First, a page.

Monday, January 12, 2015


Allen Fotheringham was the Vancouver Sun's ace political columnist in the 1960's and 70's but he was 'run out of town' by the managing editor, Bruce Larson. Larson apparently wasn't fond of young, long haired idealists. At least, according to The

As we know, the 60's and 70's were a time of change in society and the new style of journalism was pitted against the old ways of doing things. It generally takes a while for the establishment to change.

Doug "Bulldog" Collins took charge of the opinion pages and his rants were filled with fear of the different.

“If it is racist to prefer our own traditions and institutions (poor though these may be) to those of others, I am again guilty,” reads page six of a paper dated Sept. 28, 1979. “If it is racist to think that our own Canadian kids should not become minorities in their own schools, and that they are entitled to learn their own language properly instead of waiting around while newcomers from totally alien cultures attempt to learn it, then I am thrice-damned, because I hold the view that Canadian kids have some rights, too.”

Perhaps not the most tolerant of articles but I am sure it struck a chord with many readers. As it probably still does today.

Then there was Mckenzie Porter. In 1975, this right wing columnist stated that “only the imprudent citizen knowingly elects a homosexual to parliament.”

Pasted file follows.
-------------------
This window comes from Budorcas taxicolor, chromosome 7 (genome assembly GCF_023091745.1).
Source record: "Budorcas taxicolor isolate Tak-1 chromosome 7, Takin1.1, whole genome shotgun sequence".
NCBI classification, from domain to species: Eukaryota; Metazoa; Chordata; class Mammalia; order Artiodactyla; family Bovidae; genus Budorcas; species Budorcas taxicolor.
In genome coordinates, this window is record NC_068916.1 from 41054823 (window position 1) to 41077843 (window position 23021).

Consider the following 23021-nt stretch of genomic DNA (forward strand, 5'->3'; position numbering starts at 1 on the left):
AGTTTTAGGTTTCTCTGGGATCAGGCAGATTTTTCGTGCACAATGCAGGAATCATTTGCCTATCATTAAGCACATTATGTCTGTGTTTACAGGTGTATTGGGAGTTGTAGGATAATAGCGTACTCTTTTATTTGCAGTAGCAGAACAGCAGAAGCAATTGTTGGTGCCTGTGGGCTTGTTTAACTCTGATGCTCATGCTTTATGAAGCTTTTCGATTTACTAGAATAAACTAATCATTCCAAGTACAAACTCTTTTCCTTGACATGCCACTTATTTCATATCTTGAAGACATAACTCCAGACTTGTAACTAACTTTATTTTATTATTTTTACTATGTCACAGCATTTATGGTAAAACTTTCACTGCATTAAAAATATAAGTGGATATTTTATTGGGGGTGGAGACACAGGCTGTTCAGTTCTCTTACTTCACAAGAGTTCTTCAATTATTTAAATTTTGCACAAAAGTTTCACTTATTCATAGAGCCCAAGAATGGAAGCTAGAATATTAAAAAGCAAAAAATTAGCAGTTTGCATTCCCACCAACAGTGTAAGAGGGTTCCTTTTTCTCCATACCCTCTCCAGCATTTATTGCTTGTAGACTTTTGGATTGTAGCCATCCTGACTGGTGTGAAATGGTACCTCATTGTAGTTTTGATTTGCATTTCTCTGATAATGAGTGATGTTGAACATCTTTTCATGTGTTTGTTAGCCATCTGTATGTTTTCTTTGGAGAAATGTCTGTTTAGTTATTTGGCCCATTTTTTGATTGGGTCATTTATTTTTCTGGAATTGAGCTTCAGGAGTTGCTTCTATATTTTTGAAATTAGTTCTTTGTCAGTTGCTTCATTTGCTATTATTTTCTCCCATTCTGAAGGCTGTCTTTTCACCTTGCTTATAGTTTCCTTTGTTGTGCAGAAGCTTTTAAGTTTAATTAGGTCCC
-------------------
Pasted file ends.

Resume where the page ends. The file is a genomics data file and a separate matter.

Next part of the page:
“It is true that homosexuality often coincides with genius,” Porter admits. “But genius, which sometimes is akin to madness, is not a political asset. What a politician needs more than any other intellectual virtue is common sense. And common sense, as we shall see, rarely occurs in homosexuals.”

And Porter wasn't finished! He urged anyone with any inkling of homosexuality to immediately remove themselves from politics.

“During my 40 years in journalism, on both sides of the Atlantic, I have acquired many male and female homosexual friends. All make delightful, mentally stimulating company. But I cannot think of one who is suited to political office.”

It wasn't only homosexuals he was against though. He also campaigned against defecating in company toilets. Porter felt it was offensive.

The band, Pink Floyd, visited Vancouver for the first time in 1975, at the height of their creative genius. The Sun's music critic, Don Stanley, attended the show and he was not impressed.

“Music varied from stupidly trivial to the charmingly trivial … Both Gilmour and bassist Roger Waters have undistinguished voices.”  Stanley stated.

And even though Pink Floyd was the first musical artist to bring a live light show to the PNE stage, Stanley said it was “A consistently dull show, in other words.”

Th photos today are of a mural painted on the Royal Canadian Legion building on Commercial Drive.

Thanks to the for the above information.

I hope you find the beauty around you.


  1. This was super entertaining. Some rather out spoken journalusts, some really opiniated thoughts with little tolerance. I had some really good chuckles. Thanks.

    1. It is interesting how much society has changed. And how little sometimes.